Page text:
Why can theism better account for moral facts?

Does your definition of objective moral truths implicitly postulate the existence of an external moral agent? Dr. Sam Harris has said the fundamental moral fact is that the maximizing of human flourishing is good. The objection is, “Why is the maximizing of human flourishing good?” Couldn’t someone ask you, “Why is obeying God objectively moral?” It’s not obvious to me why this problem is different from the issue with Harris’s view. 


The concept of an “objective” moral value or duty is simply a moral value or duty that is not dependent on the subject. Objective moral values are object-relative (true of the object), whereas subjective moral values would be subject-relative (true of the subject.

Consider a man viewing a painting. The man may say two things about the picture. He may say that the artwork is beautiful, and he may say that the artwork is on canvas. His first statement isn’t about the painting. The claim is about the man. He is saying that he finds the artwork to be beautiful. The second statement, however, is about the painting and is thus objective.

Sam Harris’s moral axiom is something like, “That which is conducive to human flourishing is good.” Presumably, he takes this to be a brute fact. If correct, then this would count as an objective moral value. It wouldn’t be merely a statement about what Harris thinks about human flourishing; he means it as a statement about human flourishing. He says that it is good.  

The challenge is that, as a brute fact, this axiom would be true without any explanation. Theism is a better worldview because it can explain more. Theism can furnish an account for the truth of moral facts.

Theism ground moral values in God’s moral character. God is “the good.” Moral duties are rooted in God’s commands. You bring up an important question, “Why are we obligated to obey God?” We are obligated to obey God because he is our creator. The type of union we have with someone gives rise to our moral duties (consider how a child develops the duty to obey his parents). In creating us, God became our creator. God’s authority to issue us commands is not a moral axiom taken as a brute fact but is grounded in God’s historic act of creating us.

2 thoughts on “Why can theism better account for moral facts?

  1. While I think the modified DCT of Adams and Craig clearly is objective when it comes to values, I’m not so sure about it when it comes to obligations. Huemer suggests DCT about obligations is subjective in his book Ethical Intuitionism. In the recent book A Debate on God and Morality, Craig objects to Huemer, but I think Craig clearly did not represent Huemer’s view correctly. Huemer says “F-ness is subjective = Whether something is F constitutively depends at least in part on the psychological attitude or response that observers have or would have towards that thing ….Since it takes rightness to be reducible and dependent on the attitudes of an observer (God), the Divine Command Theory is a form of subjectivism.”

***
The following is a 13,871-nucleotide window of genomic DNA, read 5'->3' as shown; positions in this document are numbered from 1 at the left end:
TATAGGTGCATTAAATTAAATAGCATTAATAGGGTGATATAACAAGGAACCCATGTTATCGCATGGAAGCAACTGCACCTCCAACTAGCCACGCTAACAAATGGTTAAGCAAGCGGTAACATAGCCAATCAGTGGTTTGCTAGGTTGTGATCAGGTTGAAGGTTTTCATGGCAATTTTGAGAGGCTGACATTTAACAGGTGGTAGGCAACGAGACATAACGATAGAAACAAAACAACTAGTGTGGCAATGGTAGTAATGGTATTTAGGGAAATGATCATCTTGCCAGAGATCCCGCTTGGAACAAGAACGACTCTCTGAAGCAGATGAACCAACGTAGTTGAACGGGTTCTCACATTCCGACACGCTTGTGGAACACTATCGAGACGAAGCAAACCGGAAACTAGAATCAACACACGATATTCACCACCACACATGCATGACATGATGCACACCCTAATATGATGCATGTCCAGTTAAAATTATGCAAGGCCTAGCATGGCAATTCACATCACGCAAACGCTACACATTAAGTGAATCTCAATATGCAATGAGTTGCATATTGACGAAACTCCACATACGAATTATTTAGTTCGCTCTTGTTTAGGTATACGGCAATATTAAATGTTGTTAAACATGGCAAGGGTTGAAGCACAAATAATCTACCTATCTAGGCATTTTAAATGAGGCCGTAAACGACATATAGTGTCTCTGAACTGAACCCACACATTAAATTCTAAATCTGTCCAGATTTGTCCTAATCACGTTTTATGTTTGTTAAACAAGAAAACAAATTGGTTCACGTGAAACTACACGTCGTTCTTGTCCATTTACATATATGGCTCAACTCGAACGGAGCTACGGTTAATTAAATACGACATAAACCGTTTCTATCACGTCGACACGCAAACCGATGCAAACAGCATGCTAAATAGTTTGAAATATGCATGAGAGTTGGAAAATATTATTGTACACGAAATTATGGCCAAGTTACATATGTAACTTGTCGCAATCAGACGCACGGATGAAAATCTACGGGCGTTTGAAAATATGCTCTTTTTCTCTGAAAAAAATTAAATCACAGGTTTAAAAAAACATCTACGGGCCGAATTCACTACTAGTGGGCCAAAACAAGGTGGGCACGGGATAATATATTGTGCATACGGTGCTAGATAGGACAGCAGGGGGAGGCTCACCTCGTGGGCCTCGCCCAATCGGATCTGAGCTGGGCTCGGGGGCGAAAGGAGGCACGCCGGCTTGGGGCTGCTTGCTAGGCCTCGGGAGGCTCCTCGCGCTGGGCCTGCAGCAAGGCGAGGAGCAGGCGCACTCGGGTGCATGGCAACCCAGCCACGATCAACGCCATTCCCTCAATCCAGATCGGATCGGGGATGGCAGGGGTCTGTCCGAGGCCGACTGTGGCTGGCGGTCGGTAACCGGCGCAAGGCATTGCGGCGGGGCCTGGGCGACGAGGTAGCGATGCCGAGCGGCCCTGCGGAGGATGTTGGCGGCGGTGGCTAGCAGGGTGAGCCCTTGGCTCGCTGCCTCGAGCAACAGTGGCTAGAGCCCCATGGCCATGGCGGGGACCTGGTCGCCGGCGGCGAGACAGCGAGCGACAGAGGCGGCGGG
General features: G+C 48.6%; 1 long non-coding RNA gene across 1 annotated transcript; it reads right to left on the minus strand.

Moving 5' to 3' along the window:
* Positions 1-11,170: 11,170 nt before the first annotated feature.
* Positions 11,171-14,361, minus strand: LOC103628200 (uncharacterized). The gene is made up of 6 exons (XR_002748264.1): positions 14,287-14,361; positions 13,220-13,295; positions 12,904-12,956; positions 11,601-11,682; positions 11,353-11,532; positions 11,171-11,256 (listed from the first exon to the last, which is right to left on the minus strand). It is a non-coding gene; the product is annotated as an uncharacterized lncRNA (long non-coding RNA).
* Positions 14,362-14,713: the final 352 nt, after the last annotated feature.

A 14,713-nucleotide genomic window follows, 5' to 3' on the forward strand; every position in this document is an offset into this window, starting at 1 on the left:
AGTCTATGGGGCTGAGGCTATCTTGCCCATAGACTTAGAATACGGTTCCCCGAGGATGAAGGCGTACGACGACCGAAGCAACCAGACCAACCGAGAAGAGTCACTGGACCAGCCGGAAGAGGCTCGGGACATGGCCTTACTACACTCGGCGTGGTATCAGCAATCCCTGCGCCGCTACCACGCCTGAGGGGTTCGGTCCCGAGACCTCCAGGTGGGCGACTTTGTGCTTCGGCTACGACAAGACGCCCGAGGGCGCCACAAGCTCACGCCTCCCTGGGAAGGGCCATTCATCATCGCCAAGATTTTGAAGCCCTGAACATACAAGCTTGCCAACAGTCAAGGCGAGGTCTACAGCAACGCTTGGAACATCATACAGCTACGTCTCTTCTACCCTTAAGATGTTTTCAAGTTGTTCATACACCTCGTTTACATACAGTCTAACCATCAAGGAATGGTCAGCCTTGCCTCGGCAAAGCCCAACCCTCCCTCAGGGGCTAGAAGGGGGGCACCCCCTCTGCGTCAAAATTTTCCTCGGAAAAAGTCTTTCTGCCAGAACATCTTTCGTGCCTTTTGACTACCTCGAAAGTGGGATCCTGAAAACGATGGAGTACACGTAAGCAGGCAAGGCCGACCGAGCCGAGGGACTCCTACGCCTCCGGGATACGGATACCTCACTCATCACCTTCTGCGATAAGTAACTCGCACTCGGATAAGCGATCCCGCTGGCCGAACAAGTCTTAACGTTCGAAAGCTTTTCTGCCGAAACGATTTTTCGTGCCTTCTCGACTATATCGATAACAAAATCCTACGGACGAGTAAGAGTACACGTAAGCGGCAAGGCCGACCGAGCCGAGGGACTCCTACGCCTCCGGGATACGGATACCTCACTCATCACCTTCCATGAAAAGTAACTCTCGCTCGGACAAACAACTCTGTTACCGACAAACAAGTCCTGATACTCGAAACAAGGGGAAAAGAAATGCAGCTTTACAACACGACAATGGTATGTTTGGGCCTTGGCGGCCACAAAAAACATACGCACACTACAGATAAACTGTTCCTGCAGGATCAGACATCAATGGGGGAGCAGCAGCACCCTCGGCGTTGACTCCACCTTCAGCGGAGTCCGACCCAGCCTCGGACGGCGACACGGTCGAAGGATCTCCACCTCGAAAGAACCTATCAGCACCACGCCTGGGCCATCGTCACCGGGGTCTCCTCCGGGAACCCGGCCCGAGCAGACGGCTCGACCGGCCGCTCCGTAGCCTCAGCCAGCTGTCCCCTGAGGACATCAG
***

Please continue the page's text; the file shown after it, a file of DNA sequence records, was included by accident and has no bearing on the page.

You say “Theism grounds moral values in God’s moral character.” Here it seems by ground you mean what Craig calls an ‘informative identification,’ because the grounding is reducing or identifying ‘the good’ with God himself. But nonreductive moral realists will be fine with not grounding in this sense, because they think goodness is irreducible.

    The last sentence is unclear to me because I don’t know how you’re using ‘grounded’ there. So it’s unclear to me how an action grounds an axiom. Supposing it does, aren’t God’s acts brute facts on libertarian free will?


    1. We typically think of brute facts as true without explanation as to why they are true. The exercise of God’s free will explains God’s acts. Since we can explain his actions, they are not brute. I discuss this further in a recent post.*

      Let’s consider a person P and an action A that God commands (perhaps something like the command that P loves his neighbor). It is an objective fact that God has commanded P to A. Since God has authority over P in virtue of God’s standing with P as P’s creator, P has to obey God’s commands. If anyone were to say that P had no duty to A, they would be wrong.

      Now consider if moral duties are subjective. Is P obligated to do A? It will depend on the person (the subject) who is considering the scenario. P may think A to be obligatory, but you and I might not. Since on this view, moral duties are relative to the subject, none of us are wrong.

      If you wanted to say that the obligations are subjective because they are relative to God’s commands, then I wonder if it isn’t mere terminology getting in our way rather than real disagreement. I agree that moral obligations are relative to God’s commands … I think moral obligations are God’s commands. My point is that it is not relative to the observer whether P is obligated to A.



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